Responses to supplementary UV radiation of some temperate meadow species

PhD Thesis

Cooley, Nicola M. 2001. Responses to supplementary UV radiation of some temperate meadow species. PhD Thesis University of East London Department of Environmental Sciences
AuthorsCooley, Nicola M.
TypePhD Thesis

The growth and development of various meadow species was monitored while growing under enhanced UV-radiation in the natural light environment. Growth responses to supplementary ultraviolet-B (UV-B+A) were mostly inhibitory when compared to the ambient daylight treatment for Bellis perennis, Cardamine pratensis, Cynosurus critatus and Ranunculus ficaria. When the response of ultraviolet-A (UVA)
treated plants were compared with those of the UV-B+A, differences were found which varied according to the species and parameter investigated. No correlation in B. perennis growth responses could be made with reallocation of carbohydrates or with photosynthesis. The stomata of B. perennis grown under enhanced UV-B+A were less capable of closing than those of the ambient plants. Increases in the concentration of UV-absorbing compounds were found in the UV radiation treatment when dry weight accumulation was inhibited in C. pratensis. To further understand the growth responses of the UV-A treatment and their relationship to the UV-B responses, polychromatic action spectra in the natural environment were employed. B. perennis had an action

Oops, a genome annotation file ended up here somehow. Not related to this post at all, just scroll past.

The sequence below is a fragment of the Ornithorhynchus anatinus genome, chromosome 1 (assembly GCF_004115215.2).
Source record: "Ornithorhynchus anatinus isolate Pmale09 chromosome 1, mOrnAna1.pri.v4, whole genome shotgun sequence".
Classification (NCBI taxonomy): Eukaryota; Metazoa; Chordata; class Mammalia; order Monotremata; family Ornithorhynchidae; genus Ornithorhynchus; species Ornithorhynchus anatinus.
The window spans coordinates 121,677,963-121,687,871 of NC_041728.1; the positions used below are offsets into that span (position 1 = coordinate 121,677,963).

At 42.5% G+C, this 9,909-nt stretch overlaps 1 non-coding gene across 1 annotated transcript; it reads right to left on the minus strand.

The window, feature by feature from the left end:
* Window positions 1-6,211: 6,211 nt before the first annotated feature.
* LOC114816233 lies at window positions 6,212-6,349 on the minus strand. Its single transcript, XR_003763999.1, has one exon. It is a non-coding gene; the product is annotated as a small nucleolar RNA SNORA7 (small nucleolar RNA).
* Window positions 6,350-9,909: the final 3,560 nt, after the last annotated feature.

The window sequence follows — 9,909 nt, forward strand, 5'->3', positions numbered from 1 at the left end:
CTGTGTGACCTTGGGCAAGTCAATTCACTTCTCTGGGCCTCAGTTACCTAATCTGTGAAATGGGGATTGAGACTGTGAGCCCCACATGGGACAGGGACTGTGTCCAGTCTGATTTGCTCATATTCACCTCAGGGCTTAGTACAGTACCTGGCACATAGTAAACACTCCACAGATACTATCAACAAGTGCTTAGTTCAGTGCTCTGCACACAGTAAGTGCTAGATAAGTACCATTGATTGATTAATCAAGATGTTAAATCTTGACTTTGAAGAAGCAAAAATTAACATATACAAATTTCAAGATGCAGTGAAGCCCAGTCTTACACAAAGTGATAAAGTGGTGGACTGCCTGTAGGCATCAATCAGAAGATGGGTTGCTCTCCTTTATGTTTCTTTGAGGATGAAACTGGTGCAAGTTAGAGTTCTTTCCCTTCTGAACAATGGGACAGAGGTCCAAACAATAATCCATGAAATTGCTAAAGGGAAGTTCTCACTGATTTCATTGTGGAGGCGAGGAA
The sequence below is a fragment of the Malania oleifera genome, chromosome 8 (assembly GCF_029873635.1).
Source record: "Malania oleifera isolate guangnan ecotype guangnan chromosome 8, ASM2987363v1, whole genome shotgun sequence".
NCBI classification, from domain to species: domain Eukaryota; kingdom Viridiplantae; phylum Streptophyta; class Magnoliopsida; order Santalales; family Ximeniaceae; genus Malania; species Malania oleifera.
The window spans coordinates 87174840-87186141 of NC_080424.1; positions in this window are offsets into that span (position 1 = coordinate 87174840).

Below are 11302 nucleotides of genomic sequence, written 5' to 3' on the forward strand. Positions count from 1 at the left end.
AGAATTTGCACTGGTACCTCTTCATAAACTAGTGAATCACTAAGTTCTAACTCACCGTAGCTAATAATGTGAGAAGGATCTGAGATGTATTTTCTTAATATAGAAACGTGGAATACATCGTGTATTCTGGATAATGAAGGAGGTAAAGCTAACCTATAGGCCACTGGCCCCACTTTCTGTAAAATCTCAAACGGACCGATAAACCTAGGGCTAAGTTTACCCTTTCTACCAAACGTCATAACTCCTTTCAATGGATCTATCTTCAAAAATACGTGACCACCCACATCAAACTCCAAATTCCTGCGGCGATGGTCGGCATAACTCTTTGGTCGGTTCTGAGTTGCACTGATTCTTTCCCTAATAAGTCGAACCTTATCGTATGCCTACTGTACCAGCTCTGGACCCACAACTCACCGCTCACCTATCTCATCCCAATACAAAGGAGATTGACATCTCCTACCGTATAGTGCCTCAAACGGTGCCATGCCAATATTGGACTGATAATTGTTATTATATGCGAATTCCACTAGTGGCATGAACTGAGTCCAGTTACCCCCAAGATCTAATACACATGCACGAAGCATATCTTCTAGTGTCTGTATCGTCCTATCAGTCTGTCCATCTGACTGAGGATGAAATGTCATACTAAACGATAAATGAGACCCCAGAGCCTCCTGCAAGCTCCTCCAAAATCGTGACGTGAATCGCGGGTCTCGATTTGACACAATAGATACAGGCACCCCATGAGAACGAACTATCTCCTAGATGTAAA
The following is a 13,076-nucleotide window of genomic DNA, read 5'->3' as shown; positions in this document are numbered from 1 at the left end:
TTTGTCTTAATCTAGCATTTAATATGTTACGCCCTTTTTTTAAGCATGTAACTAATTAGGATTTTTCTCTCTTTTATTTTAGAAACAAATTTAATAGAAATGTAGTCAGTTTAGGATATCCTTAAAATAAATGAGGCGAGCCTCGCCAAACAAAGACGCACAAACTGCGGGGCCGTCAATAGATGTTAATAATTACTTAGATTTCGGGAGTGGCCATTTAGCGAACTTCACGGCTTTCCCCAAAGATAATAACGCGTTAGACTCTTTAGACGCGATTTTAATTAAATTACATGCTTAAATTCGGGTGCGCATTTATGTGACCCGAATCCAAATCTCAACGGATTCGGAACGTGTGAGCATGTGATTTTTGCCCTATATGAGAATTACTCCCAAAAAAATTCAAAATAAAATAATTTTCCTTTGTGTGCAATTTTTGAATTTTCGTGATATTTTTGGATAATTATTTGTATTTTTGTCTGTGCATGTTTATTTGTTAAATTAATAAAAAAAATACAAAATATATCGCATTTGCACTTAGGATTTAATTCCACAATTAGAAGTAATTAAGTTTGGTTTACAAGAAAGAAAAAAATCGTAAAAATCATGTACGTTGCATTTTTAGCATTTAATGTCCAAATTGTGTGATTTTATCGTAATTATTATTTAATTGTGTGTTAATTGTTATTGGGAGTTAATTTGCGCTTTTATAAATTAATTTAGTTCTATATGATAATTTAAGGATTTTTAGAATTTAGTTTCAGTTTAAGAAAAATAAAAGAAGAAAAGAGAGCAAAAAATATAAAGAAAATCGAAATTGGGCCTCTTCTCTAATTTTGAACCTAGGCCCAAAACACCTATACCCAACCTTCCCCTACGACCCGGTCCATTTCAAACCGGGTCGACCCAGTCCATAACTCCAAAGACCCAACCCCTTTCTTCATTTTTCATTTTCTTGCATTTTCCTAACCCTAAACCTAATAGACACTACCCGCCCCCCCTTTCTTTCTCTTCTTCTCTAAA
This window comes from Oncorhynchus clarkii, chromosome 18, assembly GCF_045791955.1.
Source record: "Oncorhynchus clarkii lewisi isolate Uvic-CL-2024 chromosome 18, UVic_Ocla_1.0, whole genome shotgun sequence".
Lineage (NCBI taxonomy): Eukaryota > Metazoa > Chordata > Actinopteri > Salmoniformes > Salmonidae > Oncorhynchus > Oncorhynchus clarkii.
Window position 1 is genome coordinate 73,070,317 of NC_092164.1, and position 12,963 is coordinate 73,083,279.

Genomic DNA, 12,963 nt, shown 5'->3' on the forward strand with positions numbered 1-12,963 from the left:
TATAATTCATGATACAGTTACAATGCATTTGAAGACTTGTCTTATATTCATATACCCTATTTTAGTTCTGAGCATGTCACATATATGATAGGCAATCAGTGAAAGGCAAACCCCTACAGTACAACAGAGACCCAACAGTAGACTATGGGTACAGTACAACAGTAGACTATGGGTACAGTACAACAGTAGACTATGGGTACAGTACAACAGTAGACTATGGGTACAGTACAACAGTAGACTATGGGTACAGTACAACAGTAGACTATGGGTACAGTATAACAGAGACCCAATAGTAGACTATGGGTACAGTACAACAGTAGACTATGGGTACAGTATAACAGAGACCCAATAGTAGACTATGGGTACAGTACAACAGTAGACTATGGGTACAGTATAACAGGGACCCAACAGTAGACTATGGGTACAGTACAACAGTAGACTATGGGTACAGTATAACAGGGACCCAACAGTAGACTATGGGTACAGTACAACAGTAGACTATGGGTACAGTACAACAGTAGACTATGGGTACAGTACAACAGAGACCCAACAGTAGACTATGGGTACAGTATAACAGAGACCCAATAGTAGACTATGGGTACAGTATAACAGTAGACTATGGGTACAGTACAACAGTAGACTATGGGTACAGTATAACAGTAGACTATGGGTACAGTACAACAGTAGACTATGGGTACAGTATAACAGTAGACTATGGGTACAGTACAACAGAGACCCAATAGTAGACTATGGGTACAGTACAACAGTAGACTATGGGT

maximum in the UV-B (280-315 nm), while C. cristatus demonstrates no action in the UV-B but action in the UV-A region (315-400 nm). Dry weight accumulation was found to respond differently to UV treatments when investigating Arabidopsis thaliana ecotypes. UV-B+A treatment was found to inhibit dry weight accumulation in most ecotypes. When UV-B+A induced inhibition was expressed in terms of ambient
growth rate for each ecotype, a linear relationship could be derived. The higher the growth rate the more susceptible the ecotype was to UV-B+A inhibition. The pertinence of the UV-A treatment and UV protocol is discussed. It is suggested that UV responses could alter the diversity of the meadow equilibrium and these effects could be exacerbated by water loss.

Publication dates
PrintMar 2001
Publication process dates
Deposited10 Mar 2014
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